(An Adventure With Eduardo and his Family)
So last Tuesday, I’m walking up the main street in La Cruz (Avenida Langosta – or, Lobster Avenue) towards the bus stop. Just another day for a couple errands – we needed cash and as long as I was going to the ATM I figured I would stop at the Mega for a few things.
By the way, all the streets in La Cruz are named for fish. There’s Lobster, Sailfish, Shrimp, Mackeral, Red Snapper, Dolphin, Marlin, Shark and the outlier is Coral – not a fish but still a worthy name.
So I’m walking up the street when a black SUV pulls up next to me, the passenger door opens and it’s our buddy Eduardo with his wife and daughter. He and his family operate the Green Tomate, one of the first restaurants that we got to know in La Cruz. It was their first season, and we were among the early birds for the cruising season, became semi-regular patrons and so we stood out. Plus now that we are one of about ten populated boats left in the Marina, we really stand out.
Eduardo asked if I wanted a ride but I wanted to walk for the exercise, but when he told me that they were going to Mega too, well it was just impolite to say “No, thank you” a third time…..so I hopped in.
The tricky part is….Eduardo speaks only as much English as I speak Spanish (very little), his wife speaks no English and his daughter Lia (LEE-Ah) is 17 months old so she doesn’t speak much of anything except the word “agua” (water). Over and over and over.
Once we got to Mega, I tried to say “don’t wait because I don’t know how long I will take” but he tried to say “We will wait because it’s no problem and you shouldn’t have to take the bus with your purchases”. He won, they waited.
Then the real adventure began. On the way back to La Cruz, we go through the neighboring town of Bucerias. He pointed out a road to “El Valle” (the Valley) and the town of San Juan. Have I ever been (no). It’s very pretty there, very green (sounds pretty). Would you like to go? (I don’t want to make more trouble for you). It’s not trouble, only an hour – maybe and hour-and-a-half (Well, yes I have the time).
So, off we went.
El Valle is ranch / farm / countryside. We passed a few herds of beef cattle, at least one horse ranch, crop fields and several mango orchards.
Mature mango trees are huge, at least as big as maples back in New York, and grow in orchards like pecans in AZ or apple orchards in NY. The mangoes dangle from these huge trees like Christmas ornaments. In this region they are just starting to turn from green to a purplish color, on their way to red and then the ripe yellow. According to Eduardo and his wife, they are harvested by a person who just cuts cuts cuts mangoes all day.
As one who always look forward to mango season in the U.S., paying up to a dollar apiece, I’m amazed at how many mangoes grow on a single tree.
As we were driving, Eduardo explained something about restaurants up that way serving shrimp and coconut. Now, coco shrimp are very popular along the coast- those being the shrimps that are in a flaked coconut breading and deep fried. So that’s sort of what I pictured. Next thing I know, I’m agreeing to add a trip to a coco shrimp restaurant. Well, not exactly the next thing I knew, because I didn’t really figure it out until after we stopped in front of the restaurant….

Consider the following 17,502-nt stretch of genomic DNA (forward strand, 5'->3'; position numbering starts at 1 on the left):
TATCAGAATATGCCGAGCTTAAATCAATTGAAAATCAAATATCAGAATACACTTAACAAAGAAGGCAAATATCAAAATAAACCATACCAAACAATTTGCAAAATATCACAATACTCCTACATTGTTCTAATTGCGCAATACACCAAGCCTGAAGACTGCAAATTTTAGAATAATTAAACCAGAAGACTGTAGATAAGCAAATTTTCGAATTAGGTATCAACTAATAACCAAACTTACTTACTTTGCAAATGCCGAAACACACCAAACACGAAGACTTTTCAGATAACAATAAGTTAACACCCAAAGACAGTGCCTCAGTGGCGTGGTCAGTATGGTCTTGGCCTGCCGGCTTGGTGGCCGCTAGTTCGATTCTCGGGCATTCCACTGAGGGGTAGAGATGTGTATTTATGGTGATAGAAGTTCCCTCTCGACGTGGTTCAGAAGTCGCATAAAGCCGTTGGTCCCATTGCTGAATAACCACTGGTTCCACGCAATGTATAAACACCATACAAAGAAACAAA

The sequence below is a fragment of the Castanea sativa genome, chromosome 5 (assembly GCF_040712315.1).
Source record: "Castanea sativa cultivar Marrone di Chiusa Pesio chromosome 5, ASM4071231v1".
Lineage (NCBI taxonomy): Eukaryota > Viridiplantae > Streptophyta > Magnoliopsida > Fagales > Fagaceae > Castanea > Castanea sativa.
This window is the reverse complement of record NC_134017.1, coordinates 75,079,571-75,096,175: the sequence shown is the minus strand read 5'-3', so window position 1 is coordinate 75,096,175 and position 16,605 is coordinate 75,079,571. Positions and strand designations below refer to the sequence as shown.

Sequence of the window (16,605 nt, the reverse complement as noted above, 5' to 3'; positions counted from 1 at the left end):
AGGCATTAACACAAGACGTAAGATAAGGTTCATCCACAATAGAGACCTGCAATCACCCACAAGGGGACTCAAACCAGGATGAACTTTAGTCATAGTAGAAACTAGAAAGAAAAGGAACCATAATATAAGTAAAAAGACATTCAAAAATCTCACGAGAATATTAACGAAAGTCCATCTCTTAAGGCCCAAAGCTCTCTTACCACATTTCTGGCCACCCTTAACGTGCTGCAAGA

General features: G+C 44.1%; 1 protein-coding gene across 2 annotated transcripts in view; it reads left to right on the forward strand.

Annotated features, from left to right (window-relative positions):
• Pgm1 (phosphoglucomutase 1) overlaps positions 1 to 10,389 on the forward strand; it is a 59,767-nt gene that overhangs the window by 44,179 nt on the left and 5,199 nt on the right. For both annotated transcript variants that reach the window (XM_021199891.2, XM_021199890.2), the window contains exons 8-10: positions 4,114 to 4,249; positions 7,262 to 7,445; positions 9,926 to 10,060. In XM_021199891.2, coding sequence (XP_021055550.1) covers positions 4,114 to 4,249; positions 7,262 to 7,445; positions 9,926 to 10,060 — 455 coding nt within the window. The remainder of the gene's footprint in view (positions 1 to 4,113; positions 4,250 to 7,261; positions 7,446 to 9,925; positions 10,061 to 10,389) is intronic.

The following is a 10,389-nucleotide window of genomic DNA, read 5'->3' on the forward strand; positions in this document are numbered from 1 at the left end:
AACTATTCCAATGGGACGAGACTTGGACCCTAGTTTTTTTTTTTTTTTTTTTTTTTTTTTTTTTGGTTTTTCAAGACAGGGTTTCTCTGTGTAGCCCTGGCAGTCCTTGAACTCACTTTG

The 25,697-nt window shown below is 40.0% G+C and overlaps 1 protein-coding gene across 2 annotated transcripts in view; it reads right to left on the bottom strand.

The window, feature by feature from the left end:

….but first, we took a quick side trip to Aguamilpa – a spot in the small river with a dam of sorts….he explained its purpose but I didn’t quite catch on to what it was, but Lia was excited about all the agua. I had already learned that milpa is plant like “cow corn” back in the states – it’s grown, chopped up and stored for cattle feed. So in tetrospect, it might be the place where they draw the water for the irrigation canals that run along the sides of the road. Just a guess on my part.
And then a few more miles of back country dirt road, and we stopped in front of Coco Loco, somewhere in the middle of …….somewhere. It’s a place Eduardo knows from his days in youth soccer leagues (again, I think that’s what he was saying).
Coco Loco made me think of places we visited in the Caribbean – dirt floors, palapa (woven palm frond) roof, donkey braying out back, chickens wandering through the tables. It was definitely a local favorite, not for turistas as demonstrated by the fact that the menu was entirely in Spanish.
So yes I ordered the coco shrimp – when in Rome, and all that. NOT what I expected but TOTALLY delicious. Very simple spicy tomato broth with chunks of the fresh coconut meat and delicately cooked shrimps. The kicker – it’s served in the coconut shell. And they can package it up to go, so John’s dinner plan changed on the spot.
Then the drive home – now Eduardo and his family don’t have tons of money, yet when we stopped so he could get some bottled water and I said I had some with me, he still brought out a cold Corona Light for his wife, and one for me (of course I had to drink it to be polite). And he paid for my lunch. Plus the time out of their day and extra gasoline to entertain me… so I asked him if I could buy some gas before we returned to La Cruz. He only accepted as much as he had spent on me which barely moved the needle back to where it had started, but I guess we both felt OK about the exchange.
At the end of the day, it took a little over five hours from the time I left Nakamal on foot until the time I returned home with my few purchases and John’s coco shell of soup (as a bonus, they also packed up the coco-water from the shell for a drink). I learned several new Spanish words, I got to practice speaking and listening and I don’t think I embarrassed myself too much. But my head hurt a little bit.
I’m told that being “adopted” by a Mexican family and scoring an invite to a family event is the ultimate in “learning Spanish” experience. Maybe someday…..